All posts by Ochuko Tonukari

Ochuko Tonukari (born 9 February, 1976) is a Nigerian journalist, political commentator and critic of bad government. He is a graduate of Library and Information Science from Delta State University, Abraka. Back in his native Urhoboland, Ochuko is known as an authority in Urhobo history and culture and has written a lot of articles that were published by Urhobo Historical Society, Urhobo Voice, The Pointer Newspaper, Urhobo Times, Delta Voice, Warri Metro and Sapele Times. Beginning in 2006, he became a reporter/columnist with the Urhobo Voice Newspaper, where he writes weekly on issues bordering on Urhobo culture, political corruption and maladministration.
Chief Omokomoko Osokpa: the Pioneer of Urhobo contemporary Music

Chief Omokomoko Osokpa: the Pioneer of Urhobo contemporary Music

                                         By Ochuko Tonukari I grew up at a time when significant aspects of Urhobo culture were at the brink of extinction. Even so, there was a burning desire in me to find out about Urhobo … Continue reading Chief Omokomoko Osokpa: the Pioneer of Urhobo contemporary Music

How to raise the kind of Men we would like to Marry

How to raise the kind of Men we would like to Marry

  By Ochuko Tonukari Not too long ago, an exciting debate came up in our local church. It was such that we heatedly discussed ways in which parents need to re-examine placing gender stereotypes on their children, specifically boys. There were many eloquent speakers in the church that day but frankly, I was somewhat impressed … Continue reading How to raise the kind of Men we would like to Marry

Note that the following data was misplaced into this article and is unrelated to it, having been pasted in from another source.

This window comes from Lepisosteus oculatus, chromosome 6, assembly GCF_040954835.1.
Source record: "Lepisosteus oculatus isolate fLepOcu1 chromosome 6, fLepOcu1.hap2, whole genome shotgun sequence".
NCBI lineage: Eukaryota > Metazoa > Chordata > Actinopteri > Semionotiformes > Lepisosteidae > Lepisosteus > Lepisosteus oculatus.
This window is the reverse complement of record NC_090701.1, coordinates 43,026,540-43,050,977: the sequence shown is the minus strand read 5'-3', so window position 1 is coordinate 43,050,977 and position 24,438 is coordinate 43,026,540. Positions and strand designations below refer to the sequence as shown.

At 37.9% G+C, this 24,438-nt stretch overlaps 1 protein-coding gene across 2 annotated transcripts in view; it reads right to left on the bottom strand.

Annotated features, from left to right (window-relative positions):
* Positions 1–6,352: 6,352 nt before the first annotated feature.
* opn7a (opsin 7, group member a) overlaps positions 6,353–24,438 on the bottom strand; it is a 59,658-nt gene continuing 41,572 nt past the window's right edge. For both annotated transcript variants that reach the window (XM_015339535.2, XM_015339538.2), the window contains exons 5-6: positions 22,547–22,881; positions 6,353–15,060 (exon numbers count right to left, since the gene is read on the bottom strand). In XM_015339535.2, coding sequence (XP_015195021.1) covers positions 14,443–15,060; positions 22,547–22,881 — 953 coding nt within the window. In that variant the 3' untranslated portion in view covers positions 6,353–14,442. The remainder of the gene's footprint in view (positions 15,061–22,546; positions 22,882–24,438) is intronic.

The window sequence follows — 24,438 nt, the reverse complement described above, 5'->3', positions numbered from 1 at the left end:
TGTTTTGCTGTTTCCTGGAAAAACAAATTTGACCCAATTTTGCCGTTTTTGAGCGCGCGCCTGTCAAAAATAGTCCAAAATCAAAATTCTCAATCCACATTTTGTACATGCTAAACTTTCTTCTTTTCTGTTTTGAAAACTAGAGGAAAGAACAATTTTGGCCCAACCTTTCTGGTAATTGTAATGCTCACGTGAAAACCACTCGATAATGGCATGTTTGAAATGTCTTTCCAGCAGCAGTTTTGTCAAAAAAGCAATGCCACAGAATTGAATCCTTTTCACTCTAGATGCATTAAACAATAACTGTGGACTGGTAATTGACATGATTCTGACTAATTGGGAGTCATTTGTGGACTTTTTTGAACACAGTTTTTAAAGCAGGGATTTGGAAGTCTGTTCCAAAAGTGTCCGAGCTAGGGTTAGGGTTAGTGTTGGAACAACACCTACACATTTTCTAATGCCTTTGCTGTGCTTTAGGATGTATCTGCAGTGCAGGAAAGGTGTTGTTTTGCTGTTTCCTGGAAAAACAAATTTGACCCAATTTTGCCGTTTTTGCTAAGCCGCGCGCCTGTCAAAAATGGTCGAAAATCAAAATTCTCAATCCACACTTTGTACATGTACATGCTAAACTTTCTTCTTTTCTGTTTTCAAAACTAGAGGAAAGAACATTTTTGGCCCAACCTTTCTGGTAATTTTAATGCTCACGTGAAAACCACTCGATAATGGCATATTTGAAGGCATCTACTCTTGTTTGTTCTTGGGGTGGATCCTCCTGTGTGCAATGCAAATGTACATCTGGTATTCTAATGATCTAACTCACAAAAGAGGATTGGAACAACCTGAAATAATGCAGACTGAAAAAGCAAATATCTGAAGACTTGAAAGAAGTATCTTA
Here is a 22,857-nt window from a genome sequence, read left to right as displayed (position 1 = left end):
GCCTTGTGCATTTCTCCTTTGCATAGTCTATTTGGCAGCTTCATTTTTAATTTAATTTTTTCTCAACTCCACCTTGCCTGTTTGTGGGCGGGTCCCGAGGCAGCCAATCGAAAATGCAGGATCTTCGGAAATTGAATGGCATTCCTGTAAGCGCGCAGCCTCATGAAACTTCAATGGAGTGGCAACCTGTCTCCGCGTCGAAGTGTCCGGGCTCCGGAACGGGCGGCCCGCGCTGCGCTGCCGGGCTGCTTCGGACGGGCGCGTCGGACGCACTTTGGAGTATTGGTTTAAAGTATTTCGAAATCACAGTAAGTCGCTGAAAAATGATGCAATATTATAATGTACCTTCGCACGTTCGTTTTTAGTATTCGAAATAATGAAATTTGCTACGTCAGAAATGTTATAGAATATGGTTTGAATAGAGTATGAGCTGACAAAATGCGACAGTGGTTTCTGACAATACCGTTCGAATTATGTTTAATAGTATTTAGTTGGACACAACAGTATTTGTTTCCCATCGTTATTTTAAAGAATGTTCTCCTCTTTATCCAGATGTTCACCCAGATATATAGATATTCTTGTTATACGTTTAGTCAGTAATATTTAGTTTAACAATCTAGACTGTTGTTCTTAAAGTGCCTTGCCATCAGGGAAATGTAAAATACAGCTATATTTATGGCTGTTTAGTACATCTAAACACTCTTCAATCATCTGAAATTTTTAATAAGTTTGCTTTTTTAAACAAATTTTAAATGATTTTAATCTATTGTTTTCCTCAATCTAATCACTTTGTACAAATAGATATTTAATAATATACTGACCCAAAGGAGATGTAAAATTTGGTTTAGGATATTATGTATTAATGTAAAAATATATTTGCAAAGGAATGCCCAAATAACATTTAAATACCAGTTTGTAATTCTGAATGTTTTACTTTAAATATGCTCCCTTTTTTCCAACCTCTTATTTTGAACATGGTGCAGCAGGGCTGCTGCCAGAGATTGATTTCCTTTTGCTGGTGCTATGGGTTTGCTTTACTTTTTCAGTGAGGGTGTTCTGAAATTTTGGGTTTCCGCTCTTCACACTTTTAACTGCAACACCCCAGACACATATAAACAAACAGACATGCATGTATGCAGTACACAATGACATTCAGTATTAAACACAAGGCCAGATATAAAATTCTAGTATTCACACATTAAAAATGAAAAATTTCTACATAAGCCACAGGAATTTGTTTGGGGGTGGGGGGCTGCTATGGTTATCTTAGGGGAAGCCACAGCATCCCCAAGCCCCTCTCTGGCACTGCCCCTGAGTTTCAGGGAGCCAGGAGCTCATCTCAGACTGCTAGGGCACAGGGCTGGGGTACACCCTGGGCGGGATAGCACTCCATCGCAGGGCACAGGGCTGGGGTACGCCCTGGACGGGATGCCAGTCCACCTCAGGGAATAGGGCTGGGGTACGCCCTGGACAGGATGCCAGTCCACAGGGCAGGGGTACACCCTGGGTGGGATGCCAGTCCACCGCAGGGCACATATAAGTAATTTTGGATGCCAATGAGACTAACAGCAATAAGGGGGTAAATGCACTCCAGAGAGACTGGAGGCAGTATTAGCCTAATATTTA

Why I Disagree with Prof. Ojaide’s labeling of New Poets as Copycats (2)

Why I Disagree with Prof. Ojaide’s labeling of New Poets as Copycats (2)

Writing of the type I know is different from other school subjects. In math, physics, chemistry, and biology, every student is supposed to study the same things and come up with the same answers. But in writing, if everyone writes exactly the same thing, that’s not good — that’s copying, not writing. Everyone’s writing needs … Continue reading Why I Disagree with Prof. Ojaide’s labeling of New Poets as Copycats (2)

Why I Disagree with Prof. Ojaide’s labeling of New Poets as Copycats (1)

One thing I realized lately is that the future of African writing is in the hands of writers who are not only ardent readers but those who are in touch with their African root. There is no better way for the new African writer to hone his writing skills than reading the works of established … Continue reading Why I Disagree with Prof. Ojaide’s labeling of New Poets as Copycats (1)

Tears on the Burning Field (1)

Tears on the Burning Field (1)

By Ochuko Tonukari   “This is terrible, it is really terrible! I can’t believe these are human beings…” That was how Navy Commander Walter Feghabor, the then military administrator of Delta State gave vent to the emotions that gripped him as he stood spellbound before the human bodies burnt beyond recognition in the wake of … Continue reading Tears on the Burning Field (1)

The Pleasure of meeting Nelson Mandela through his Book

The Pleasure of meeting Nelson Mandela through his Book

By Ochuko Tonukari One of the men I respect most in my short sojourn on planet earth just celebrated his 93rd birthday and I feel I should try to find out more about what was responsible for his greatness. This was what motivated me recently to read his autobiography, “Long Walk to Freedom”. Indeed, it … Continue reading The Pleasure of meeting Nelson Mandela through his Book